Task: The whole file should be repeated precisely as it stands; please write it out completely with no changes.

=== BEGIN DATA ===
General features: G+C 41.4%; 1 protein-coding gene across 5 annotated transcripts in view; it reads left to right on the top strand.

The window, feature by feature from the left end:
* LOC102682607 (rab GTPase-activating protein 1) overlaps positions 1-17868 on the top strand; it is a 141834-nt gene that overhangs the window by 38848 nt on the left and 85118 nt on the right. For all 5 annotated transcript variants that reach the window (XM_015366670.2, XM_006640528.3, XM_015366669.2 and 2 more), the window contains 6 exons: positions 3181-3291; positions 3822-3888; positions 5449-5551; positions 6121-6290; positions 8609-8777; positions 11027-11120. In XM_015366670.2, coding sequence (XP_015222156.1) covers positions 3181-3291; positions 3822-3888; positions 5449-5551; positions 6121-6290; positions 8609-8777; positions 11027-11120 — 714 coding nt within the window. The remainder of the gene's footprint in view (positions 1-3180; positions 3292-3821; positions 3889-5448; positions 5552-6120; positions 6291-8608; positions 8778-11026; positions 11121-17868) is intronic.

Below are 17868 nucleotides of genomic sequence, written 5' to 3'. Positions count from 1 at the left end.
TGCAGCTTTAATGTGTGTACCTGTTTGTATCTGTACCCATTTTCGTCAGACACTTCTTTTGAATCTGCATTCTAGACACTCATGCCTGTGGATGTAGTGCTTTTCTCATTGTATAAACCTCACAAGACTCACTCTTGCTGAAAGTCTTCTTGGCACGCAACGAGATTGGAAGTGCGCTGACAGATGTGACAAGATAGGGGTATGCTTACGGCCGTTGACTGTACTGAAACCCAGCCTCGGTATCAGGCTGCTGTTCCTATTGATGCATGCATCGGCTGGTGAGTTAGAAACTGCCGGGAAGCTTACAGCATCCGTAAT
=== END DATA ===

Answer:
General features: G+C 41.4%; 1 protein-coding gene across 5 annotated transcripts in view; it reads left to right on the top strand.

The window, feature by feature from the left end:
* LOC102682607 (rab GTPase-activating protein 1) overlaps positions 1-17868 on the top strand; it is a 141834-nt gene that overhangs the window by 38848 nt on the left and 85118 nt on the right. For all 5 annotated transcript variants that reach the window (XM_015366670.2, XM_006640528.3, XM_015366669.2 and 2 more), the window contains 6 exons: positions 3181-3291; positions 3822-3888; positions 5449-5551; positions 6121-6290; positions 8609-8777; positions 11027-11120. In XM_015366670.2, coding sequence (XP_015222156.1) covers positions 3181-3291; positions 3822-3888; positions 5449-5551; positions 6121-6290; positions 8609-8777; positions 11027-11120 — 714 coding nt within the window. The remainder of the gene's footprint in view (positions 1-3180; positions 3292-3821; positions 3889-5448; positions 5552-6120; positions 6291-8608; positions 8778-11026; positions 11121-17868) is intronic.

Below are 17868 nucleotides of genomic sequence, written 5' to 3'. Positions count from 1 at the left end.
TGCAGCTTTAATGTGTGTACCTGTTTGTATCTGTACCCATTTTCGTCAGACACTTCTTTTGAATCTGCATTCTAGACACTCATGCCTGTGGATGTAGTGCTTTTCTCATTGTATAAACCTCACAAGACTCACTCTTGCTGAAAGTCTTCTTGGCACGCAACGAGATTGGAAGTGCGCTGACAGATGTGACAAGATAGGGGTATGCTTACGGCCGTTGACTGTACTGAAACCCAGCCTCGGTATCAGGCTGCTGTTCCTATTGATGCATGCATCGGCTGGTGAGTTAGAAACTGCCGGGAAGCTTACAGCATCCGTAAT